By Rachel Potter

Have you been following the Urban Renewal Project on Mlive? Garret Ellison has done an amazing job sifting through old photographs and records detailing the Grand Rapids that was and the vision leaders had in the mid-20th century for urban renewal.

In the 1950s American cities were in transition as increasing automobile use pulled families out to the suburbs and shoppers out to newly built modern malls. Grand Rapids was no exception. Industry was going up outside of downtown as well, and property values in the city began dropping. Lower rents attracted a collection of less valuable, more crime prone tenants. Historical buildings – factories, stores, restaurants, theaters, and government buildings – darkened by coal pollution, were viewed at best as relics and at worst as blight. City leaders decided something radical must be done to stop the downward spiral and to grow and beautify the city.

In order to accomplish the Central Core Urban Renewal Project, the City of Grand Rapids acquired blocks of buildings, more than 120 properties, through eminent domain and put the bulldozer to all of them. Michigan Street was essentially laid waste as was lower Monroe. If downtown Grand Rapids seems modern to you, it’s because it is: only a handful of the buildings standing then still remain. In their place were built a new city hall, the Kent County administration building, Calder Plaza, a downtown police station, the Old Kent Bank (now Fifth Third) building, the Union Bank (now Chase) building, Michigan Consolidated Gas Co. building, the Grand Rapids Press building, and the now extinct Hall of Justice, among others. The highways crisscrossing downtown, US-131 and I-196, went in during this same period, and swaths of housing were destroyed to make room.

For Grand Rapids who were born after the 1960s and are not historians or archive junkies, it’s a bit shocking to see how different the city looked and operated just a half century ago. It’s also a little strange to think of how different the childhoods of a Baby Boomer grandmother and her Gen Z granddaughter, both born and raised in the city, might feel. When was the last time anyone thought about purchasing groceries, shoes, signage, or hardware goods downtown? When last you walked your dog or frolfed through Riverside Park, did you realize you were recreating on the remains of Old Grand Rapids? That’s where all the rubble went.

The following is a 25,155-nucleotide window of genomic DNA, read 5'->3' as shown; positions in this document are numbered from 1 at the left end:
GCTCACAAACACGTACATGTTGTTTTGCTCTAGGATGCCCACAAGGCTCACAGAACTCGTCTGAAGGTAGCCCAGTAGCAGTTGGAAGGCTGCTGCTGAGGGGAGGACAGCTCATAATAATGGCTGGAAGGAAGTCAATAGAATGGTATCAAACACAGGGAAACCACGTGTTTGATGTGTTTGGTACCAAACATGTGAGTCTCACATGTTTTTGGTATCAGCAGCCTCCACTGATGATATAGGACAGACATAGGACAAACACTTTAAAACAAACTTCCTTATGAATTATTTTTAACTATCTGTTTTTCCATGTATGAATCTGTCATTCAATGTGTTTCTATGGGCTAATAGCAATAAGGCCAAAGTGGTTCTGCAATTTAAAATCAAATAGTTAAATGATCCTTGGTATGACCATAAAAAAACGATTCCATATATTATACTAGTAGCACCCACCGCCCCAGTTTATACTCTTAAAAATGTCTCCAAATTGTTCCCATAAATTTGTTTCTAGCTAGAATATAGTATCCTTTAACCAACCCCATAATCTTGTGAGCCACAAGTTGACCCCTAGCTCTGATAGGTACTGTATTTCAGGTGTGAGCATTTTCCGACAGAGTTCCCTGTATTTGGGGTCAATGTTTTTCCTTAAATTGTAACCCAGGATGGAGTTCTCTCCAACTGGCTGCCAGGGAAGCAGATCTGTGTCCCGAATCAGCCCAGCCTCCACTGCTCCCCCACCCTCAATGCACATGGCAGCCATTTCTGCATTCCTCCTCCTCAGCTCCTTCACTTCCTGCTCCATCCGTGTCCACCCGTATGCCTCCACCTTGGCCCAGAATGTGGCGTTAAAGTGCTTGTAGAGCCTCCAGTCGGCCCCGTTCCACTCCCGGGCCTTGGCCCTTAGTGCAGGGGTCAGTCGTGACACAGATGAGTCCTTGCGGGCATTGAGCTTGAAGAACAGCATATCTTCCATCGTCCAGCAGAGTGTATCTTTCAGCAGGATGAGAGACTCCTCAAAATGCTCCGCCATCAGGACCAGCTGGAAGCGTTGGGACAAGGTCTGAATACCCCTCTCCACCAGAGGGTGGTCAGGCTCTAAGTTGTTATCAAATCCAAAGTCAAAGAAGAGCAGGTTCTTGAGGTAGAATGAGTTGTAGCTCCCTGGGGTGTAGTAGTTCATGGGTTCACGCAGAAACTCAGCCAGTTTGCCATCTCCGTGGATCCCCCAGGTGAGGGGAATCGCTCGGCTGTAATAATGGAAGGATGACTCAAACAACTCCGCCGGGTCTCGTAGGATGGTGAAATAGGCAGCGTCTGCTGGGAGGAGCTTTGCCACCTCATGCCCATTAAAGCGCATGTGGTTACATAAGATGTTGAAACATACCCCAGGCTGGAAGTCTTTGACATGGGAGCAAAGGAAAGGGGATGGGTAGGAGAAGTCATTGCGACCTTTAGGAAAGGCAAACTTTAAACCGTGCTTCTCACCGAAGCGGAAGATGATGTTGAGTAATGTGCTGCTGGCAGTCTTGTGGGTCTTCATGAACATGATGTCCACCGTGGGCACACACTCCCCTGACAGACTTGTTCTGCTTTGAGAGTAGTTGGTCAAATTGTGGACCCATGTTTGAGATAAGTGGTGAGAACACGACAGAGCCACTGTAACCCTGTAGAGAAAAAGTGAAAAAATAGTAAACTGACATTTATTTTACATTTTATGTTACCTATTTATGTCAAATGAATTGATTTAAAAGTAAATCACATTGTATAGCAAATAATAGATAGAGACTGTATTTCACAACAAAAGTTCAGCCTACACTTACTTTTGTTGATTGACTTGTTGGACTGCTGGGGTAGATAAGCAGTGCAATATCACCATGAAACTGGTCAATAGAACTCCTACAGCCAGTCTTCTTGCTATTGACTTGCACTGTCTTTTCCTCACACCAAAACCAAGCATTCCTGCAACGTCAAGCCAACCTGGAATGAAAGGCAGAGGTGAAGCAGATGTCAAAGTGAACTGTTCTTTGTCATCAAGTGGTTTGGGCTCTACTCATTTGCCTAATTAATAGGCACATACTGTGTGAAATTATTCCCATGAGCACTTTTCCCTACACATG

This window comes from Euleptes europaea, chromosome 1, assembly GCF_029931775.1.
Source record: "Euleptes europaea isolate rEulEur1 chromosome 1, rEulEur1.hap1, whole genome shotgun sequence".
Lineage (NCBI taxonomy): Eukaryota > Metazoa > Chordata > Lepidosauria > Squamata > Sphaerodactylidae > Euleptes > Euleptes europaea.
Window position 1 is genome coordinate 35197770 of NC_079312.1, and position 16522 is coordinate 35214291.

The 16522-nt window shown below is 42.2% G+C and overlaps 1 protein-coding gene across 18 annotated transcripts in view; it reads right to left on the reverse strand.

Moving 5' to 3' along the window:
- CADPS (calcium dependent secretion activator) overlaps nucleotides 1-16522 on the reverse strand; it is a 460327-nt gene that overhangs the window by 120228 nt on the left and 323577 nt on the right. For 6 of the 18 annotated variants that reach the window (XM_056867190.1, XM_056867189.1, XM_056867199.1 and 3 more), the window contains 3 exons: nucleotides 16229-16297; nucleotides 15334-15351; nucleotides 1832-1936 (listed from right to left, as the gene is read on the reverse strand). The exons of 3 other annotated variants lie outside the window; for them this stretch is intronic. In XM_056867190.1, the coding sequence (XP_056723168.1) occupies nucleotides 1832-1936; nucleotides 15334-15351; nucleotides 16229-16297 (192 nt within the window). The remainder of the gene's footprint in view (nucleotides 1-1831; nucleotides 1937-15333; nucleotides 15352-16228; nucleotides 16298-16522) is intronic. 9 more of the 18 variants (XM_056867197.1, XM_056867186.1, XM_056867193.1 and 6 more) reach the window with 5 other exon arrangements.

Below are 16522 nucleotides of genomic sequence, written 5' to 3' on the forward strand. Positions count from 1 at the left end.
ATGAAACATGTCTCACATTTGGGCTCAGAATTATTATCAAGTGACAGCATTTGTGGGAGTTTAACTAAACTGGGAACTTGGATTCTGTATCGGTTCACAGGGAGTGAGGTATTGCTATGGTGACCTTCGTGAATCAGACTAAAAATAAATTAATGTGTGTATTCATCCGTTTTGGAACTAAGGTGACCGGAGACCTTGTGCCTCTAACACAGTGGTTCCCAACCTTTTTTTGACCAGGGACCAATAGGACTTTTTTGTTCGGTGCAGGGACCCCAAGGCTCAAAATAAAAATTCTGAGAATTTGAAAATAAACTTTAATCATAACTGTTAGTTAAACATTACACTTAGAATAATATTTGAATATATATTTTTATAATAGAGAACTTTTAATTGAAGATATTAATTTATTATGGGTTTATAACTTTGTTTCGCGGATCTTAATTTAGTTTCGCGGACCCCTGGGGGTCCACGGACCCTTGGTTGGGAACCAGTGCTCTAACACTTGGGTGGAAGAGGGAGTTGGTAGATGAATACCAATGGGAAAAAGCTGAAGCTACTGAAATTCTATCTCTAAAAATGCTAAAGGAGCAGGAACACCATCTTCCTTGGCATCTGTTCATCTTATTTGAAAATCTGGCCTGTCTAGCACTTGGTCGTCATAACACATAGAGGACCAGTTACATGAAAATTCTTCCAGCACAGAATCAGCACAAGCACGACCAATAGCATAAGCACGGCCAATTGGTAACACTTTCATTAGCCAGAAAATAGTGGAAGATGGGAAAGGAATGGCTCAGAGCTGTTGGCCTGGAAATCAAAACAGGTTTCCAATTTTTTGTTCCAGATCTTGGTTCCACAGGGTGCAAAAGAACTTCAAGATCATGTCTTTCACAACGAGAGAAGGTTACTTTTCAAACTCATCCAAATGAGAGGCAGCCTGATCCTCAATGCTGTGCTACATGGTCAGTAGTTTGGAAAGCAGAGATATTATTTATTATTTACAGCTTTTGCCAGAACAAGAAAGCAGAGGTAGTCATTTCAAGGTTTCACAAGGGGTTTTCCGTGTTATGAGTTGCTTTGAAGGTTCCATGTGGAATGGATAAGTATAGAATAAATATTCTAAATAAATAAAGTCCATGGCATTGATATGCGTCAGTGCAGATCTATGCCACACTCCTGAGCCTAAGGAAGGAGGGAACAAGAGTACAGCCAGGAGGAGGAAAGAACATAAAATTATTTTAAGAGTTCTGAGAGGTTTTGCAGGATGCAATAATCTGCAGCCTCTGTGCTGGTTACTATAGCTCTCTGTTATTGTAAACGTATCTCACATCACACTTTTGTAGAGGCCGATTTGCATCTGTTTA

Sifting through the photographic record, it’s clear that while some of the building were clearly run down, already repurposed, and probably only mediocre to begin with, quite a number of architectural gems were lost. Old City Hall looks like it was fabulously creepy, compared to the bland building that replaced it.

No one I’ve ever known has appreciated the mid-century ugliness of the old Grand Rapids Press building and will not be sorry to see it go, and the sea of concrete in Calder Square isn’t terribly inspiring or inviting. While the downtown area has developed a real vibrancy today, it’s hard to put down the cause of it to 1960s fab architecture. The city languished long after the debris was all carted off and the new structures were dedicated.

Older building techniques have often been superior to modern ones. Even if the ancient Roman builders or medieval German architects and masons didn’t have the scientific knowledge or simulating software we have today, they built gorgeous, seemingly impossible buildings, many of which still stand, despite centuries of regime changes, wars, revolutions, and natural disasters. It’s hard to imagine the Chase building will be around for another few hundred, frankly. It looks sturdy enough, but no one is going to chain themselves to a wrecking ball if future city officials decide it has to go. It doesn’t inspire loyalty.

What would the city be like if the highways hadn’t gone through, if neighborhoods hadn’t been cut in half and churches and other community buildings demolished? Would people have been in such a hurry to leave their ethnic enclaves? Would the St. Adalbert area still be Polish? How many urban Catholic schools would still exist? How many halls and neighborhood pubs? Grand Rapids hasn’t experienced much of the same blight Flint and Detroit have, but there’s a lot of well crafted housing that went rental and then…shady. Most people wouldn’t walk through parts of the city little children wandered about on their own in during the 1950s. My mother as a young girl took the bus all the way from Belknap Lookout to Ramona Park to ride the rides with her younger sister. That would be unthinkable today.

The area I live in, Riverside Gardens, emptied out of children in the 1980s, and Riverside Elementary is now closed. Families with kids are slowly filtering back in now, but it’s no longer the place where neighbors all know each other and kids are out playing until the streetlights come on. While that’s not the direct fault of those who wanted old Downtown gone, big changes have unintended consequences, including social atomization.

What others can you think of?